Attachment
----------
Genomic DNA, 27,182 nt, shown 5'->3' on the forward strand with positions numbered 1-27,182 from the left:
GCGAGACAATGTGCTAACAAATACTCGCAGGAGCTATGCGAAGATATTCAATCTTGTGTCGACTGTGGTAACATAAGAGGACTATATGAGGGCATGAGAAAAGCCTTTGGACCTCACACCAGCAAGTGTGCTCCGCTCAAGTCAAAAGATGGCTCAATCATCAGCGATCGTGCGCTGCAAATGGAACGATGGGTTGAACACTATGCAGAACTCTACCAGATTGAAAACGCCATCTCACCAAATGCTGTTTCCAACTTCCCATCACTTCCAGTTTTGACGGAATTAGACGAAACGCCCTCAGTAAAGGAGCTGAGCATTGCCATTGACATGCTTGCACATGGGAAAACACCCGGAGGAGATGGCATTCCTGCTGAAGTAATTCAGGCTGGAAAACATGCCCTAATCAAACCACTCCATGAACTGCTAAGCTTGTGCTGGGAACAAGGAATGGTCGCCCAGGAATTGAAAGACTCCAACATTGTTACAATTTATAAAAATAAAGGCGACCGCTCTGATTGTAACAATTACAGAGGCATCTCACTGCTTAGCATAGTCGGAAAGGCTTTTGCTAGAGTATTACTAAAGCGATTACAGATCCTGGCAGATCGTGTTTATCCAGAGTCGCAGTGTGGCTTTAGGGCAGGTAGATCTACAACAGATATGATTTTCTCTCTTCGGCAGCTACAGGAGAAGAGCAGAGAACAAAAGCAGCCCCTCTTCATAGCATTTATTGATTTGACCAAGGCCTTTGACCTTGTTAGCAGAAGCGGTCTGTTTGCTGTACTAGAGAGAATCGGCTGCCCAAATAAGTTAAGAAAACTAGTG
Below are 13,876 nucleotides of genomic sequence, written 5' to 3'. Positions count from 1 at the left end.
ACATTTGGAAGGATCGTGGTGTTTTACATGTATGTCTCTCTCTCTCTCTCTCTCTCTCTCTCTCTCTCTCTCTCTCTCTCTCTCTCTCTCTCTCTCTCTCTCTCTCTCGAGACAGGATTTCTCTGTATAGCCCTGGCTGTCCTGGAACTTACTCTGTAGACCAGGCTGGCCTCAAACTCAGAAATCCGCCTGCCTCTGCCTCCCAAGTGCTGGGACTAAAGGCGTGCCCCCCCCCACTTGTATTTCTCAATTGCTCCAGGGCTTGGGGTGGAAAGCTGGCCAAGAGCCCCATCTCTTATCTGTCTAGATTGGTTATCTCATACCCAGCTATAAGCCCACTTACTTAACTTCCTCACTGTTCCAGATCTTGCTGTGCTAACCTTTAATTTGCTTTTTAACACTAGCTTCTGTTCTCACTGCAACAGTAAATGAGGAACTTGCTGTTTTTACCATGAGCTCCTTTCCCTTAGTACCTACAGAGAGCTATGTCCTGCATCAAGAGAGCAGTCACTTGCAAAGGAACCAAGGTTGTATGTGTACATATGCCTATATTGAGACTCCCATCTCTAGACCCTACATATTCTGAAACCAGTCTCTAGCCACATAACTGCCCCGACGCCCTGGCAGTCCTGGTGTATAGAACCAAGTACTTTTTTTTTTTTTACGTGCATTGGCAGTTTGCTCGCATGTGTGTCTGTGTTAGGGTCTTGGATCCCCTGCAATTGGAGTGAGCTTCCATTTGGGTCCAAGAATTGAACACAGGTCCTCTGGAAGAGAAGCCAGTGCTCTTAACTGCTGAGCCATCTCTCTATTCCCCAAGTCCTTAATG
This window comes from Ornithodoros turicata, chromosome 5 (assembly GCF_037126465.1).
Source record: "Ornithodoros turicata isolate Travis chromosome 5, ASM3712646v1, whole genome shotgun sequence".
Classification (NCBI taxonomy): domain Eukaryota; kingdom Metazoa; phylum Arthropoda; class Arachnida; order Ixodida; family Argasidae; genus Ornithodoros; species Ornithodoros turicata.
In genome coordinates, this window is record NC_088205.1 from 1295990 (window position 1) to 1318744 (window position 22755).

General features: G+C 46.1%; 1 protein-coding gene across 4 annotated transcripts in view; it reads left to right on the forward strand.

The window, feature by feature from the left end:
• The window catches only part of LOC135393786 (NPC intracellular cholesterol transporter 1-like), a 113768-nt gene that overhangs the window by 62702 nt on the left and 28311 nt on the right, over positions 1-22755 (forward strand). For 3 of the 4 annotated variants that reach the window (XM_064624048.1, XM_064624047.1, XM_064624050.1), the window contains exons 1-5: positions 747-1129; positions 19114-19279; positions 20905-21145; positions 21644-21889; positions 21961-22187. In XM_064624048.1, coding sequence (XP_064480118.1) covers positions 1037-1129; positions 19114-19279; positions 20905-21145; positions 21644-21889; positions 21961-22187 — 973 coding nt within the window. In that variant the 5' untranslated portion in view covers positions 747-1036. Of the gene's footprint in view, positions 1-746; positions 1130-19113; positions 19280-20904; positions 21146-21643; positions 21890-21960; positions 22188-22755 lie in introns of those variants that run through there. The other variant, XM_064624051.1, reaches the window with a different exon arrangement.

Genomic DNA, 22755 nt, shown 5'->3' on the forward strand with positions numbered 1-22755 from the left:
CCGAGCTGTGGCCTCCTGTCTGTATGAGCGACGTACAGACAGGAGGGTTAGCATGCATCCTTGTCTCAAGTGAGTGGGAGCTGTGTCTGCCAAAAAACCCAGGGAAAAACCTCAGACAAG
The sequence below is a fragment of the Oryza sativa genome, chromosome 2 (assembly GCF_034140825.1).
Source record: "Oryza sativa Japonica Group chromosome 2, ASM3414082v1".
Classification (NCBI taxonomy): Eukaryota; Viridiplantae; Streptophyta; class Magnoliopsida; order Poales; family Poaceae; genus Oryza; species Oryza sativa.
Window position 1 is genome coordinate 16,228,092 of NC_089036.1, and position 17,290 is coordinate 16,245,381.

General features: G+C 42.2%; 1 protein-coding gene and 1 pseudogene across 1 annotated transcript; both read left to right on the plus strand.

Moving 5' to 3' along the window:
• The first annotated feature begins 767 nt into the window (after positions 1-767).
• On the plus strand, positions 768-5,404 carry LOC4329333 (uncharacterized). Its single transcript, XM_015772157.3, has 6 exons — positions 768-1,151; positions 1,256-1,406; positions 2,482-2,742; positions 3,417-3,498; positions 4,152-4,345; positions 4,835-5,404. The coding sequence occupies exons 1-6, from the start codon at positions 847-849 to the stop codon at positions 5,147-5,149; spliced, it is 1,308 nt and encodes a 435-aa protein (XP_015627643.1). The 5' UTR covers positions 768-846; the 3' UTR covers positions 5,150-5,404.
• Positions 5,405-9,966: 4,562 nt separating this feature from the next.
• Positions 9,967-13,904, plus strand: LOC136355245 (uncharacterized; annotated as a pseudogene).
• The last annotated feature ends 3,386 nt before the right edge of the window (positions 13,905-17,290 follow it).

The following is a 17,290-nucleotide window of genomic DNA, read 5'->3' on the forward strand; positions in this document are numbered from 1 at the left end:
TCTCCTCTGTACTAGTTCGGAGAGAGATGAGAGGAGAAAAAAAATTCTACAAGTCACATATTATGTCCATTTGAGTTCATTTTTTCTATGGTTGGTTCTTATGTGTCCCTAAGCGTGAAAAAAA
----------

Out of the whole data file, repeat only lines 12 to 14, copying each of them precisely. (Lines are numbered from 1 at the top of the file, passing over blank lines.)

Genomic DNA, 22755 nt, shown 5'->3' on the forward strand with positions numbered 1-22755 from the left:
CCGAGCTGTGGCCTCCTGTCTGTATGAGCGACGTACAGACAGGAGGGTTAGCATGCATCCTTGTCTCAAGTGAGTGGGAGCTGTGTCTGCCAAAAAACCCAGGGAAAAACCTCAGACAAG
The sequence below is a fragment of the Oryza sativa genome, chromosome 2 (assembly GCF_034140825.1).